X The Unknown. Book ReviewComments Off
Hammer Books, p/b £6.99
Reviewed by David Brzeski
Like many of us, I’m a bit of a purist regarding adaptations of classic works, so the fact that Shaun Hutson chose to bring this adaptation forward to the present day and relocate it a long way south of the events of the original 1956 film filled me with no little trepidation.
Having said that, I hadn’t seen the movie for a very long time—probably sometime back in the late 60s—so I decided to watch it again first, so I could more easily see what changes had been made.
I’m pleased to report that the alterations actually work very well and, in hindsight, the book hangs together rather better than the original.
Freed from the constraints of the film board censorship, Hutson is able to be more realistic with the dialogue of the soldiers. He neatly adds material and characters which give more weight to the events of the film, without sacrificing anything. There are only two major changes, other than period and location. The first is in making the lead character somewhat younger than in the original, which I found perfectly logical. The second is right at the end, where he has Royston realise that his original plan for destroying the entity was simply not going to work and comes up with a better and more believable one.
I’d always thought the “monster” to be vaguely Lovecraftian in concept, and it’s evident that Hutson agreed, as he ends the book on a quote from the master himself.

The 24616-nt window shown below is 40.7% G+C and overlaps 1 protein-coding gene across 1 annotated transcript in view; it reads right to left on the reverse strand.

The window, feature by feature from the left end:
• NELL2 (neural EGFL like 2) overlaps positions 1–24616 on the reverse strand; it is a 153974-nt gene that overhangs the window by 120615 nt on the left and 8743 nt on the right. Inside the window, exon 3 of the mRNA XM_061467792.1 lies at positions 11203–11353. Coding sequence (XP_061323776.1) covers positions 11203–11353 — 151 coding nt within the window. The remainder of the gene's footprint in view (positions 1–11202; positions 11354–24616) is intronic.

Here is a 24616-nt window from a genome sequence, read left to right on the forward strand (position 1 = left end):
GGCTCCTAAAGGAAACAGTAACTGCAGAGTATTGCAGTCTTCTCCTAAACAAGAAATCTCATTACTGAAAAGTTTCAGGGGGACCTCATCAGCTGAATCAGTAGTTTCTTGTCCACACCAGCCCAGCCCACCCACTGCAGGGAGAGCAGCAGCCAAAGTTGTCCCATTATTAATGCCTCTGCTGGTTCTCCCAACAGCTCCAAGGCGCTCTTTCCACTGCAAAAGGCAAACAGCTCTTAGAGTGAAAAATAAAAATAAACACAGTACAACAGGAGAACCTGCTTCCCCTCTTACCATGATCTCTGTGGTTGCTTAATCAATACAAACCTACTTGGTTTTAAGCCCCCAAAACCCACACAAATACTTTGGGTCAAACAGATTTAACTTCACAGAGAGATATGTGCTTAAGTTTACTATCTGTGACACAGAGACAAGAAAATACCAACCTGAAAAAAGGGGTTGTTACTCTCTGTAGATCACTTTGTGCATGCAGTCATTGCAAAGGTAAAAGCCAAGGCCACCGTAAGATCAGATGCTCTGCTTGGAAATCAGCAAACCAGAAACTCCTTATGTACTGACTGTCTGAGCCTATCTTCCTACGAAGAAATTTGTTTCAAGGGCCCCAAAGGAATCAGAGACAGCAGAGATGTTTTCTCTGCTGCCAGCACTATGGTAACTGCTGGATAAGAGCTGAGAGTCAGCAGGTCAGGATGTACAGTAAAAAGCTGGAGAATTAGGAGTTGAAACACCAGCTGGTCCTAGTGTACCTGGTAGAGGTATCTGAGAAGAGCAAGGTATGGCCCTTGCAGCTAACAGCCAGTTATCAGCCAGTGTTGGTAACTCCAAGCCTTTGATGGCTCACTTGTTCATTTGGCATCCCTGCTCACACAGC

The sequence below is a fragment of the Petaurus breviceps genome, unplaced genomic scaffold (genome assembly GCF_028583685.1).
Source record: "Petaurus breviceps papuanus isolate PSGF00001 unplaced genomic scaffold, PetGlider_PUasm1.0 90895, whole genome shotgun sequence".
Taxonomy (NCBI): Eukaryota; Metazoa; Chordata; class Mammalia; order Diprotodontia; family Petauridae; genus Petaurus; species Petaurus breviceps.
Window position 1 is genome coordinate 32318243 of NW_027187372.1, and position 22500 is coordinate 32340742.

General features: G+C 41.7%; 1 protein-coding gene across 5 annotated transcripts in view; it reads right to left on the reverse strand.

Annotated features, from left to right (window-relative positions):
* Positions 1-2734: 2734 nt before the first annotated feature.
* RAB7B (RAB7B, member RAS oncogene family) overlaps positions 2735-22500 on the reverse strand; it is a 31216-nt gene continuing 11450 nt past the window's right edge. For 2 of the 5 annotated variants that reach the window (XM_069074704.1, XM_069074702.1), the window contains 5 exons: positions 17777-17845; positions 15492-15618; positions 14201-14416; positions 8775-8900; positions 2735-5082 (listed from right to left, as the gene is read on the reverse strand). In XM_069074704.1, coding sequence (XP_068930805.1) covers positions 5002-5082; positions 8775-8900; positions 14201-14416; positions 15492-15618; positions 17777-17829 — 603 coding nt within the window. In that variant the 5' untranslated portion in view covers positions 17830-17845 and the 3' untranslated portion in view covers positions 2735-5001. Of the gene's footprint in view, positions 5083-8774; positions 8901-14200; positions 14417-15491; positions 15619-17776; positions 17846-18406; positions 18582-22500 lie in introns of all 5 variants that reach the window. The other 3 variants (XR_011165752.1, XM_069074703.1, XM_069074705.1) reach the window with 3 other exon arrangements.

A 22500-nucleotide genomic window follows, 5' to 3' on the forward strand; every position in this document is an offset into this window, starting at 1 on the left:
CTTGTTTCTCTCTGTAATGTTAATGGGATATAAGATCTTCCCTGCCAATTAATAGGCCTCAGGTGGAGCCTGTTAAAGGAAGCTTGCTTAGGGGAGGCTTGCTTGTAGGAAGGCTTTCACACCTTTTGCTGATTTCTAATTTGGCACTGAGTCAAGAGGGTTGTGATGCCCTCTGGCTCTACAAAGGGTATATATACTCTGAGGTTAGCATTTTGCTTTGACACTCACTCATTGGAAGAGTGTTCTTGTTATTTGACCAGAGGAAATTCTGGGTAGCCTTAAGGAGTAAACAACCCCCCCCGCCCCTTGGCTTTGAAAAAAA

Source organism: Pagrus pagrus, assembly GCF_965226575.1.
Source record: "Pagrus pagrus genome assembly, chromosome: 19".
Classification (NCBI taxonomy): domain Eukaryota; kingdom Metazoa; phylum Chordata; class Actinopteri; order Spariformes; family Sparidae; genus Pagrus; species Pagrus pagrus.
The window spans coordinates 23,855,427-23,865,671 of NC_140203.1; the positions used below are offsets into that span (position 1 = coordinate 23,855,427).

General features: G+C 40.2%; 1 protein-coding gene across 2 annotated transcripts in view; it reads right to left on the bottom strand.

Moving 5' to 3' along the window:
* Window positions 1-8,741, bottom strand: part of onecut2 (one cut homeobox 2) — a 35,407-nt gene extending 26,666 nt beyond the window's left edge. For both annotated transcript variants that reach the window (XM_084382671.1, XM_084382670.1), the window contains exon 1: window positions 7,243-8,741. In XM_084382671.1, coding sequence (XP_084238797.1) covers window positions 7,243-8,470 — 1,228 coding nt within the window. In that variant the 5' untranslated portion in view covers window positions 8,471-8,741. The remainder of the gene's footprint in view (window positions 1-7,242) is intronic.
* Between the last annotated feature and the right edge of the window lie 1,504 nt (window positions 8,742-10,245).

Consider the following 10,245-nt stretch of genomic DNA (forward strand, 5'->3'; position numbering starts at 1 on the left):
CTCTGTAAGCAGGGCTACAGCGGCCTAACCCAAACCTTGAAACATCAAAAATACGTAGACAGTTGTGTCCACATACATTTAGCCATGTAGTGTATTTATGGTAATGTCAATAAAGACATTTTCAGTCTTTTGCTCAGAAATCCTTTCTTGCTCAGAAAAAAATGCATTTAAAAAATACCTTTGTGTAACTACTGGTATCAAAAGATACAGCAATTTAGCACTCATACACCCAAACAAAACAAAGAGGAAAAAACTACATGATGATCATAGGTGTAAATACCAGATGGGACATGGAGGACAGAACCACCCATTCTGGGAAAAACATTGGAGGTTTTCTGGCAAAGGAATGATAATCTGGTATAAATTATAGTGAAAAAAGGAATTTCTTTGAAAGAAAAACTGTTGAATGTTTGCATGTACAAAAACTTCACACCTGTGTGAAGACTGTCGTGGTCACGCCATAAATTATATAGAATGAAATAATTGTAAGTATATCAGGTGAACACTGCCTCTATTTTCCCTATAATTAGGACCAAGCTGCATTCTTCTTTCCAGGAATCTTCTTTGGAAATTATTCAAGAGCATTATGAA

To some extent, I regretted my decision to view the original movie version first, as it rather took all the suspense out of reading what turned out to be a very enjoyable SF/horror novel.
Horror For Good charitable anthology due soonComments Off
The Horror For Good charitable anthology, edited by Mark C. Scioneaux, R.J. Cavender and Robert S. Wilson, will be published by Cutting Block Press on 30 March 2012.
Appearing in the book will be stories by Jack Ketchum, F. Paul Wilson, Ramsey Campbell, Ray Garton, Lisa Morton, Jeff Strand, Shaun Hutson, Joe R. Lansdale, Laird Barron, Gary McMahon, Stephen Bacon, and many more.
This is a charitable anthology. All revenues, less direct costs for production, marketing and distribution (net profits of each purchase, estimated to be at least 10% to 15%) will be donated to amfAR, The Foundation for AIDS Research.
Hammer Horror resurgentComments Off
Hammer Books have announced further publications for 2012. After initially publishing several novelisations of their classic films by authors such as Shaun Hutson, Peter Curtis, Francis Cottam and Guy Adams, they then obtained the rights to reprint three classic Graham Masterton novels.
They are now branching out further, with books including: Jeanette Winterson’s original novel based on the true story of the Pendle Witches trial of 1612 which will be published in February; a new novelisation of Hammer’s cult classic Vampire Circus by Mark Morris due in March; Tim Lebbon‘s new novel Coldbrook also due in March; and Helen Dunmore’s original ghost story The Greatcoat, about “the power of the past to imprint itself on the present, until the present is possessed by the past”, to be published in April. Further books will be announced soon.
Full details HERE
At the same time many of their films are set to be restored for release onto Blu-Ray. More than 30 films are involved, with several to include new or extended scenes that were cut from the original. One of these is Terence Fisher‘s Dracula, which will incorporate a recently-discovered extended death scene considered too gruesome for cinema release in 1958. Other titles involved include Captain Kronos: Vampire Hunter, The Mummy, and Frankenstein Created Woman.
See the full BBC story HERE